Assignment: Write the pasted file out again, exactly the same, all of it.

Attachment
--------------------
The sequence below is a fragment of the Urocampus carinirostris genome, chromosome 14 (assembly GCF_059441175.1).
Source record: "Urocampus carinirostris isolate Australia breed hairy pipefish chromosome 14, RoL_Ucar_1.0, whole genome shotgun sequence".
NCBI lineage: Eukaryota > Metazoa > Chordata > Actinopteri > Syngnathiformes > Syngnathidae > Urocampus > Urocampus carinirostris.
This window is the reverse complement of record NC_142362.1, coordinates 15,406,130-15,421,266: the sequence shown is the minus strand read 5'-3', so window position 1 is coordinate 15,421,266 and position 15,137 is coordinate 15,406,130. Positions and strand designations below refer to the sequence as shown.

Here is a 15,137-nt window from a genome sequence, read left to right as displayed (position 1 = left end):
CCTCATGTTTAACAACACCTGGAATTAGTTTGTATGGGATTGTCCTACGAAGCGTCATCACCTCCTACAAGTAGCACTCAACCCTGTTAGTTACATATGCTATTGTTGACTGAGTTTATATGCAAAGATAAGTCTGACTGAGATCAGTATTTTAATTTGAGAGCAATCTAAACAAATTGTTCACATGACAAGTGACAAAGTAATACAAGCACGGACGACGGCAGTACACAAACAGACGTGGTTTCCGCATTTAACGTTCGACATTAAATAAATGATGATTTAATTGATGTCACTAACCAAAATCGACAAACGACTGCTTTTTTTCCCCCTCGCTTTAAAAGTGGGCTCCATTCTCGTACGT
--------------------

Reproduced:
The sequence below is a fragment of the Urocampus carinirostris genome, chromosome 14 (assembly GCF_059441175.1).
Source record: "Urocampus carinirostris isolate Australia breed hairy pipefish chromosome 14, RoL_Ucar_1.0, whole genome shotgun sequence".
NCBI lineage: Eukaryota > Metazoa > Chordata > Actinopteri > Syngnathiformes > Syngnathidae > Urocampus > Urocampus carinirostris.
This window is the reverse complement of record NC_142362.1, coordinates 15,406,130-15,421,266: the sequence shown is the minus strand read 5'-3', so window position 1 is coordinate 15,421,266 and position 15,137 is coordinate 15,406,130. Positions and strand designations below refer to the sequence as shown.

Here is a 15,137-nt window from a genome sequence, read left to right as displayed (position 1 = left end):
CCTCATGTTTAACAACACCTGGAATTAGTTTGTATGGGATTGTCCTACGAAGCGTCATCACCTCCTACAAGTAGCACTCAACCCTGTTAGTTACATATGCTATTGTTGACTGAGTTTATATGCAAAGATAAGTCTGACTGAGATCAGTATTTTAATTTGAGAGCAATCTAAACAAATTGTTCACATGACAAGTGACAAAGTAATACAAGCACGGACGACGGCAGTACACAAACAGACGTGGTTTCCGCATTTAACGTTCGACATTAAATAAATGATGATTTAATTGATGTCACTAACCAAAATCGACAAACGACTGCTTTTTTTCCCCCTCGCTTTAAAAGTGGGCTCCATTCTCGTACGT